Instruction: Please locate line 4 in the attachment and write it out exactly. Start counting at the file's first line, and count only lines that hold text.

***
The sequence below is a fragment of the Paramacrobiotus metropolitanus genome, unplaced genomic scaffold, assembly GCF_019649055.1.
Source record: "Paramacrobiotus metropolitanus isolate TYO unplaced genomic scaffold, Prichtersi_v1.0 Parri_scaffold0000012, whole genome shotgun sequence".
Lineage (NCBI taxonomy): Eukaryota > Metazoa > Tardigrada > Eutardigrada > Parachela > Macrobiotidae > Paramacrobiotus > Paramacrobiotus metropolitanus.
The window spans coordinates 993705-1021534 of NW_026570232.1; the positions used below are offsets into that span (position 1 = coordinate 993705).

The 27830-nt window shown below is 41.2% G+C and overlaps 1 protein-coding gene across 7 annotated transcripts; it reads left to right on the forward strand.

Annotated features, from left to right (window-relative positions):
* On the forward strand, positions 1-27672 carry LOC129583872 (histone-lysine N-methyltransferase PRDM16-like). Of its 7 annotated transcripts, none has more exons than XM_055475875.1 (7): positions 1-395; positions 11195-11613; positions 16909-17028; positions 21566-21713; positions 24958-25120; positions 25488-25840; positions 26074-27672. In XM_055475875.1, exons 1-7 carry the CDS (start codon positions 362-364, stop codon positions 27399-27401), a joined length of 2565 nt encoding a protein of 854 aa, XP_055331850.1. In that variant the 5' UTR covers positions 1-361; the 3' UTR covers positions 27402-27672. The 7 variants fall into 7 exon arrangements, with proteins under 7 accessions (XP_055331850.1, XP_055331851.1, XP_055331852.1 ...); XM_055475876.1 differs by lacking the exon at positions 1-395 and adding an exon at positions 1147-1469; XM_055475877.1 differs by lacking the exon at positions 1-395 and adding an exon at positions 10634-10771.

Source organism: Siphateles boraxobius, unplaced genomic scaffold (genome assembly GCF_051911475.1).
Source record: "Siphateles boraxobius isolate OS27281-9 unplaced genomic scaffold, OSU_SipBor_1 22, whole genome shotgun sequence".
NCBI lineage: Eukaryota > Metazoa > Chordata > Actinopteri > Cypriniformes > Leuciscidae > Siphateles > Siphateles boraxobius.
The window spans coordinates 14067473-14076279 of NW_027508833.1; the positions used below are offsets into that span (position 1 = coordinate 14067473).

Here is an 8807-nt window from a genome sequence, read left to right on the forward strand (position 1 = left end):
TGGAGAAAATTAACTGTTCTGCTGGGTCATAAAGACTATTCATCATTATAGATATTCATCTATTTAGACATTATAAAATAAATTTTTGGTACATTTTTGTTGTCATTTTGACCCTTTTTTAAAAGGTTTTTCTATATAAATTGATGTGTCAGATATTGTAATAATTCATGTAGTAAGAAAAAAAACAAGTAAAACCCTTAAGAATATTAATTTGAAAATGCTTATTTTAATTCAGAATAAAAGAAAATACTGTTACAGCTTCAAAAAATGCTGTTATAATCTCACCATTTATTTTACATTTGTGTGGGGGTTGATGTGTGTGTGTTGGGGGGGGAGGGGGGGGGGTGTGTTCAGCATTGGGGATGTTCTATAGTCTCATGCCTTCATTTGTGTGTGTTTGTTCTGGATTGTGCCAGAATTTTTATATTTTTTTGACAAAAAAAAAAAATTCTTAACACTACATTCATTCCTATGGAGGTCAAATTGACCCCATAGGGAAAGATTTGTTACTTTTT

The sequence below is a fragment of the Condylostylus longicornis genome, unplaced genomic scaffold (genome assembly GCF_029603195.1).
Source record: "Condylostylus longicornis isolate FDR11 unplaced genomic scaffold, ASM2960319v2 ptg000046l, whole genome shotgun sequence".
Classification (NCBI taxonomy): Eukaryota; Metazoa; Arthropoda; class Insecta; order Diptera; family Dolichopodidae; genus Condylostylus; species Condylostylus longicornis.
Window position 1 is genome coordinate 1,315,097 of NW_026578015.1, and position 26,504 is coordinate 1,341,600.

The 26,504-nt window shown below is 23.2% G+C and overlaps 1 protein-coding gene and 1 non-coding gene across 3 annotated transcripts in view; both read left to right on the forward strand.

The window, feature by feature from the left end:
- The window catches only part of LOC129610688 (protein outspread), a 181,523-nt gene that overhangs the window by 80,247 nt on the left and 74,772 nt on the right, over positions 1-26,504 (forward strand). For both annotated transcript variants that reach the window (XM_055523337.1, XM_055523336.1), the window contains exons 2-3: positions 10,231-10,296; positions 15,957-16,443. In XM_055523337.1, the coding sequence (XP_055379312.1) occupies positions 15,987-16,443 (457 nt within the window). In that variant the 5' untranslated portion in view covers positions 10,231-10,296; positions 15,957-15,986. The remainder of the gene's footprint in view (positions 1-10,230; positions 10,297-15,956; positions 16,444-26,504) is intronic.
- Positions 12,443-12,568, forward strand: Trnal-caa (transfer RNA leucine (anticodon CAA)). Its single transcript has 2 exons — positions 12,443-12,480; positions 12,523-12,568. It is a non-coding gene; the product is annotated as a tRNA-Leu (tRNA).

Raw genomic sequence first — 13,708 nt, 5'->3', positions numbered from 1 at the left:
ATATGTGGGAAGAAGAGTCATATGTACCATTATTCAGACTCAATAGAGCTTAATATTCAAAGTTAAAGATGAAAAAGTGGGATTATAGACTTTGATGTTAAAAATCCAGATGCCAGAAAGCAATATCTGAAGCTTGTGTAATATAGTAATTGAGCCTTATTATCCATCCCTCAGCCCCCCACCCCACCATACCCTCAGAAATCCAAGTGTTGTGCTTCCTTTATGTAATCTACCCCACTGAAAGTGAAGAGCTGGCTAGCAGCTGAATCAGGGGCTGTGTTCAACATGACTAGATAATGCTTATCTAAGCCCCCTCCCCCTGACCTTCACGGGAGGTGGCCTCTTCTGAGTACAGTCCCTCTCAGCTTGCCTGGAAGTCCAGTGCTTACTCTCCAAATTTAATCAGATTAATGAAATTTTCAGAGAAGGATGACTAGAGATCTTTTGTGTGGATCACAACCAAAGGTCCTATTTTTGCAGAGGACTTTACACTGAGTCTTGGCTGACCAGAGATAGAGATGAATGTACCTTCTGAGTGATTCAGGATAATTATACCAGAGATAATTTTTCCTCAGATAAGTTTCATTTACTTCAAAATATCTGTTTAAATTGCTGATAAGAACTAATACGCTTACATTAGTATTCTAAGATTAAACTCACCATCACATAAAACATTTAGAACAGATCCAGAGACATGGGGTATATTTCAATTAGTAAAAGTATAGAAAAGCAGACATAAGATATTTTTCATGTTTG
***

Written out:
The window spans coordinates 993705-1021534 of NW_026570232.1; the positions used below are offsets into that span (position 1 = coordinate 993705).